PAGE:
Discussion in 'Modern Chinese Coins & Medallions' started by HotlineBling, Aug 12, 2016.
Hey guys which month does the new design for the 2017 chinese mint BU pandas comes out?
Oct to nov
I'm just guessing here, but it will probably feature a panda. Or two.
who knows maybe even three.
That would make a great panda/coin ratio. I would buy some then.
Need some advice from the Panda Community. As 2016 was the first year that pandas have transitioned from oz's to grams. Do any of you guys think there is great upside potential to the 2016 Panda silver coins?
Your guess is as good as anyone's. You could also assume 2015 would appreciate seeing how it was a failed attempt at not putting any markings on the coin.
The less Pandas that people buy for a specific year - you can be fairly sure those Pandas will appreciate well into the future.
I think both the 2015 and 2016, one without any markings and the other going metric(gm).
13 the only one with 3 panda design for 1 oz.
Why guess when you can evaluate the fundamentals? Everyone knows the first year of a series gets a popularity bonus. This is for many reasons, but the biggest one is because collectors want the coins that made history. The main-series of fiat 2016 30 g silver pandas marked one of the biggest and most controversial changes in the history of modern coinage, and that goes beyond just the pandas. For example, in this news article:
US Mint seeks advice for ways to stimulate and revitalize the coin collecting hobby at VIP-only event - Numismatic News : ModernCoins
See also this one:
US Mint seeks advice for ways to stimulate and revitalize the coin collecting hobby at VIP-only event - Numismatic News /r/ModernCoins : coins
The author, who was invited to the USA mint's VIP-only event, suggests the USA mint should consider making metric weight coins because:
It is impressive how far the China mint's influence has reached, but that's only the latest example of many.
As you know, the 2016 30 g silver panda was debased to the substandard 30 gram metric weight, down from the standard 1 oz (31.1 gram) weight. That debasement is the nature of fiat, and the source of controversy that makes it interesting. Everyone knows it's interesting too, so lots of people are buying them in the hope of making some money, just like you. Although the sales are good for 2016, I think this is solely because it's the first year of an interesting change. Next year, will the sales be better or worse?
One thing I'm sure of is there is a LOT of resistance to debased weights - not metric weights, because the 1 g, 1 kg, and even the 10 kg sizes all have a long history of success. It's the debased weights that always end up being rejected, melted, and reformed into something else that's more acceptable. In the 1980's and 1990's, the China mint tried a lot of debased metric weights, and NONE of them caught on, and in every case I can think of, the series of coins that used the metric weight ended up being canceled due to lack of buyers. This includes silver pandas and lunars.
In 1981 the first fiat lunars were minted in 8 g gold (debased 1/4 oz) and 15 g silver (debased 1/2 oz). They failed and were replace by 1 oz weights. In 1983 the first silver pandas were minted in 27 g silver (debased 1 oz). They failed and were replaced by 1 oz weights. This repeated over and over and over and over, and the China mint still keeps pushing debased fiat, and people who don't understand fiat are handing over their money with the expectation of making a quick profit. All I can say is, good luck with that...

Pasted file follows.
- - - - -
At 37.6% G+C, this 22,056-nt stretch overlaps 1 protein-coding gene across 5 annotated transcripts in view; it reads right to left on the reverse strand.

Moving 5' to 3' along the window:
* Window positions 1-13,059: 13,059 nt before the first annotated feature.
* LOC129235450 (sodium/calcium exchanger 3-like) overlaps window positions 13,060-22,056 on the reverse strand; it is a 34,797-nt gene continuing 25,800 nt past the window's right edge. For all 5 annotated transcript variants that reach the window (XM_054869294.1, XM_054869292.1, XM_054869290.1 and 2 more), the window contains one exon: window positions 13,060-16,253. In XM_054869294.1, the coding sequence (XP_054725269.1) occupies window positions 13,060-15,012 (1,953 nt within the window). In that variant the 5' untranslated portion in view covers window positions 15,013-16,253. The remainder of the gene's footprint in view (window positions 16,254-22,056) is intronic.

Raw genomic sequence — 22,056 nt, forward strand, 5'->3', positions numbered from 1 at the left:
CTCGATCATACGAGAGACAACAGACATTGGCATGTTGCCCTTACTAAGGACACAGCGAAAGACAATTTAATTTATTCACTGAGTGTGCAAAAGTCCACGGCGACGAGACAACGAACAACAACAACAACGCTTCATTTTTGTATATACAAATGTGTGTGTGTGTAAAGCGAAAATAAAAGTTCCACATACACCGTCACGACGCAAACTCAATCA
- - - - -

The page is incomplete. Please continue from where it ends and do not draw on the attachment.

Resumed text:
For myself, I'm not investing in the debased fiat 2016 30 g silver pandas. Instead, I'm investing in everything else that came before, and everything else that came after, if it is connected to the issue of fiat versus non-fiat. Some of these investments became hugely profitable within a few months. The people participating in the coin market may not understand fiat, but whether they are individually aware of it or not, the market as a whole still behaves exactly as it should in favoring non-fiat over fiat, and especially so when the fiat is a debased version of a standard weight.
Once again, this isn't about metric versus ounces. That's a red herring intended to divert your attention away from what really matters. This is about debasing the fiat to substandard weights. In other words, this is about reducing the amount of silver you get when you buy a fiat panda. How much is that literally-meaningless fiat number worth to you? Is it wise to gamble on the value of fiat numbers, when you know they ALWAYS lose value?
Ask yourself these questions: What's in it for you? Do you get more silver? Higher rarity? Higher popularity? Or is it just less silver?
All I know is these fiat coins have appreciated substantially over their issue price. I bought the 2016's at about $20.00. That's not a bad return based on the APMEX sales. I roll the dice on both fiat and non fiat pandas.
Diversify is the key.
Guess who is the 2017 and 2018 panda designer lol. Not from Shanghai mint. This is the clue I am giving.
Not ask me the answer. Announcement will be soon.
I don't know enough about this to understand your clues. Please tell us what mint the 2016 design came from?
From Nanjing Mint?
The same boring bamboo forest on the back side?
This is the only thing I want to know before I am interested about designer name
If not Nanjing Mint then Shenyang Mint!
2015 and 2016 were designed by Rocky from shanghai mints.
2017 and 2018 awaiting formal announcement. However, It is definite not shanghai mint designer.
Separate names with a comma.